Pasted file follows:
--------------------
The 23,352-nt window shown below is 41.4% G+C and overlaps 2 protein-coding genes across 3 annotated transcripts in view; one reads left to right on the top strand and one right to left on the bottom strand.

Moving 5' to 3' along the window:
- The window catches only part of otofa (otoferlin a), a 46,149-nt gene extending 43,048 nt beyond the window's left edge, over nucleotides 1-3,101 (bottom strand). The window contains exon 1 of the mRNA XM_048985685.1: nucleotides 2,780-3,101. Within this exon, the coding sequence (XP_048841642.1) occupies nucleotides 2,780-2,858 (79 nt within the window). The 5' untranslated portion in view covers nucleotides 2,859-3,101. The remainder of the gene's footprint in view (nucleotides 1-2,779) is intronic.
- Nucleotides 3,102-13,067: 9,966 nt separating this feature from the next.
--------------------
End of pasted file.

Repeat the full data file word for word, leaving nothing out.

The 23,352-nt window shown below is 41.4% G+C and overlaps 2 protein-coding genes across 3 annotated transcripts in view; one reads left to right on the top strand and one right to left on the bottom strand.

Moving 5' to 3' along the window:
- The window catches only part of otofa (otoferlin a), a 46,149-nt gene extending 43,048 nt beyond the window's left edge, over nucleotides 1-3,101 (bottom strand). The window contains exon 1 of the mRNA XM_048985685.1: nucleotides 2,780-3,101. Within this exon, the coding sequence (XP_048841642.1) occupies nucleotides 2,780-2,858 (79 nt within the window). The 5' untranslated portion in view covers nucleotides 2,859-3,101. The remainder of the gene's footprint in view (nucleotides 1-2,779) is intronic.
- Nucleotides 3,102-13,067: 9,966 nt separating this feature from the next.